In case you haven’t heard, Edna Scott, the owner of the popular metro dive bar Edna’s, passed away yesterday.
Via News 9:
The whole of Oklahoma City was saddened with the passing of one its beloved icons, early Thursday morning.
Edna Ruth Scott, 72, passed away just after midnight on Thursday. She is survived by her two children, four grandchildren, three great grandchildren, and the throngs of people, not just in Oklahoma City, who were lucky enough to meet her.
Edna was born on April 27, 1942 in Comanche, Okla. and was the owner of Edna’s bar, located at 5137 Classen Dr., since it first opened its doors on Feb. 21, 1989. But more so than an Oklahoma City business owner, Edna embodied love and acceptance for all people. She lived each day to make others smile.
News of her passing spread quickly on social media. Several people reached out and offered their condolences to a woman whose unique soul and loving spirit made its mark on Oklahoma City….
Edna touched the lives of thousands of people over the years, whether you had the privilege of meeting her in person, if you were able to see her boogie down to Jerry Lee Lewis’s “Great Balls of Fire”, or if you only got to knock back one of her signature Lunchboxes. Maybe you even made your mark on the place by personalizing a dollar bill for the wall?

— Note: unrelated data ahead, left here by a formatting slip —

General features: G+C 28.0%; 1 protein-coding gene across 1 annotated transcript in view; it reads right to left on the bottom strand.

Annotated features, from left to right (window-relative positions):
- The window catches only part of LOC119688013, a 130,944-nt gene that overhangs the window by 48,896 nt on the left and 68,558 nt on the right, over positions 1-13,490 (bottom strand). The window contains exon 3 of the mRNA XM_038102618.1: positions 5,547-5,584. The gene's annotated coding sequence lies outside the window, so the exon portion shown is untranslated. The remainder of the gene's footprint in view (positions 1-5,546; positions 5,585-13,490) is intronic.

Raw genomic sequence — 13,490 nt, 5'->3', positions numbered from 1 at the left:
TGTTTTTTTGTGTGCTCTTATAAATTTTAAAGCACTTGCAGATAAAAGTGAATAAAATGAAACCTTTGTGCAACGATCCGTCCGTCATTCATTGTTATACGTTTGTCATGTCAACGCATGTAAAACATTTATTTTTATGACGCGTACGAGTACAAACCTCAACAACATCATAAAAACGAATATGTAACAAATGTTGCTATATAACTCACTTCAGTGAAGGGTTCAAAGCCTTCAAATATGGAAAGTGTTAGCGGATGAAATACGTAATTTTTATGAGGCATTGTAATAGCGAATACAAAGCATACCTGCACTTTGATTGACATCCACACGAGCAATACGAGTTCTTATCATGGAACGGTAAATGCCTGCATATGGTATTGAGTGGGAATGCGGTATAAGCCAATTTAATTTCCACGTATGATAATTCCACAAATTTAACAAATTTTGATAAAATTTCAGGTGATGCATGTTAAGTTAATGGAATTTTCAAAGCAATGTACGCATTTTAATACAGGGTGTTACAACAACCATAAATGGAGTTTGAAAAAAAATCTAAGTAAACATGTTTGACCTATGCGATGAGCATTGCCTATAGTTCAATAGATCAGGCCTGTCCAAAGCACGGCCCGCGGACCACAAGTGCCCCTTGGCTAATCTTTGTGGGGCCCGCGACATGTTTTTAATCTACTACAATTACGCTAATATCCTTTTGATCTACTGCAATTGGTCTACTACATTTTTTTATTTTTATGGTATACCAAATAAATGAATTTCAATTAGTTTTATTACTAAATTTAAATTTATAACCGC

In its 25-plus years of existence, Edna’s bar has never shut its doors. But for the first time, on Monday, Oct. 13, the business will be closed for the funeral.
A public memorial is scheduled at the Will Rogers theatre located at 4322 N. Western Ave. from 5 p.m. to 8 p.m. on Monday. Anyone who wants to come is welcome to attend.
RIP Edna. We’ll miss you. Thanks for the memories you helped create for me, and thousands of others, over the years.
I first learned about Edna’s when I was 18 or 19 (I’m old. That would 1996-ish) and still didn’t have a fake ID. My best friend waited tables at Billy Balloo’s – remember that place? – and he heard from some co-workers there was a trashy dive bar on the opposite end of NW Expressway called Edna’s that didn’t card anyone.
Desperate to be cool and 21, we drove all the way down Expressway, circled the place a few times, parked out front, and were about to go inside when my fear of rejection kicked in and I chickened out. After being called a couple of words that referenced a slang term for the female anatomy, we pulled into a run down convenient store and shoulder tapped for beer instead. Ahh, the good old days.
My next run-in with Edna’s occurred in 2002. This was before the OKC renaissance that helped make Edna’s the trendy spot it is today.
I was finishing up my English Degree from UCO and noticed a job posting on Monster for AOL Digital City. They were looking for a freelance writer to craft some bar descriptions for their Oklahoma City web guide or whatever. Remember, this was before Yelp, Urban Spoon, Four Square Mayors and all that fun stuff.
I applied, sent some writing samples, and was hired for my first ever paid writing gig. It was kind of cool. I got paid $25 a pop to write a 250-word description, 100-word description and 25-word slug about various bars and restaurants in OKC. I was going to be famous and rich and all the drunk girls at bars would want to sleep with me.